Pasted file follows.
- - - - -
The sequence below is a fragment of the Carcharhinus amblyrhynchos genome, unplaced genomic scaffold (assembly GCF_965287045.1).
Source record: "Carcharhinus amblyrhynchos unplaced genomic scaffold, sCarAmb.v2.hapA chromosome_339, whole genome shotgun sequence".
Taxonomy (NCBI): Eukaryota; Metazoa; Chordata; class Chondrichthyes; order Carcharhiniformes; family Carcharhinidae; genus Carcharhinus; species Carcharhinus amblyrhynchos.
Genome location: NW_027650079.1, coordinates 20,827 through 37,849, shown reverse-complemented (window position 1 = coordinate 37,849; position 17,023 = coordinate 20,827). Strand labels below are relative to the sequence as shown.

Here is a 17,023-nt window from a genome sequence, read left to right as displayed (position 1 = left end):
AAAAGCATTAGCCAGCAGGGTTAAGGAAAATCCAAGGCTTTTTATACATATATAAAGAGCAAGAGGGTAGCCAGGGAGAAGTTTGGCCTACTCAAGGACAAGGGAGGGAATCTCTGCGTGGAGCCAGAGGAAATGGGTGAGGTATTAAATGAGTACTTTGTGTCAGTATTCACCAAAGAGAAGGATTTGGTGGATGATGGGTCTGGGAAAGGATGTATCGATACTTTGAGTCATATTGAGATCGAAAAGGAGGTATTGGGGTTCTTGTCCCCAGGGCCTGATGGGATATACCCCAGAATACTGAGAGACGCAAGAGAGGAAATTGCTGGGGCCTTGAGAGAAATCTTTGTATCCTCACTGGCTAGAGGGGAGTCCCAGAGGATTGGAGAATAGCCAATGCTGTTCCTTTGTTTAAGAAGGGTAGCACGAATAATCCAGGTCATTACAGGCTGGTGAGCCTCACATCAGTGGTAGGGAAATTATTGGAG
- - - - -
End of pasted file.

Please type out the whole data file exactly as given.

The sequence below is a fragment of the Carcharhinus amblyrhynchos genome, unplaced genomic scaffold (assembly GCF_965287045.1).
Source record: "Carcharhinus amblyrhynchos unplaced genomic scaffold, sCarAmb.v2.hapA chromosome_339, whole genome shotgun sequence".
Taxonomy (NCBI): Eukaryota; Metazoa; Chordata; class Chondrichthyes; order Carcharhiniformes; family Carcharhinidae; genus Carcharhinus; species Carcharhinus amblyrhynchos.
Genome location: NW_027650079.1, coordinates 20,827 through 37,849, shown reverse-complemented (window position 1 = coordinate 37,849; position 17,023 = coordinate 20,827). Strand labels below are relative to the sequence as shown.

Here is a 17,023-nt window from a genome sequence, read left to right as displayed (position 1 = left end):
AAAAGCATTAGCCAGCAGGGTTAAGGAAAATCCAAGGCTTTTTATACATATATAAAGAGCAAGAGGGTAGCCAGGGAGAAGTTTGGCCTACTCAAGGACAAGGGAGGGAATCTCTGCGTGGAGCCAGAGGAAATGGGTGAGGTATTAAATGAGTACTTTGTGTCAGTATTCACCAAAGAGAAGGATTTGGTGGATGATGGGTCTGGGAAAGGATGTATCGATACTTTGAGTCATATTGAGATCGAAAAGGAGGTATTGGGGTTCTTGTCCCCAGGGCCTGATGGGATATACCCCAGAATACTGAGAGACGCAAGAGAGGAAATTGCTGGGGCCTTGAGAGAAATCTTTGTATCCTCACTGGCTAGAGGGGAGTCCCAGAGGATTGGAGAATAGCCAATGCTGTTCCTTTGTTTAAGAAGGGTAGCACGAATAATCCAGGTCATTACAGGCTGGTGAGCCTCACATCAGTGGTAGGGAAATTATTGGAG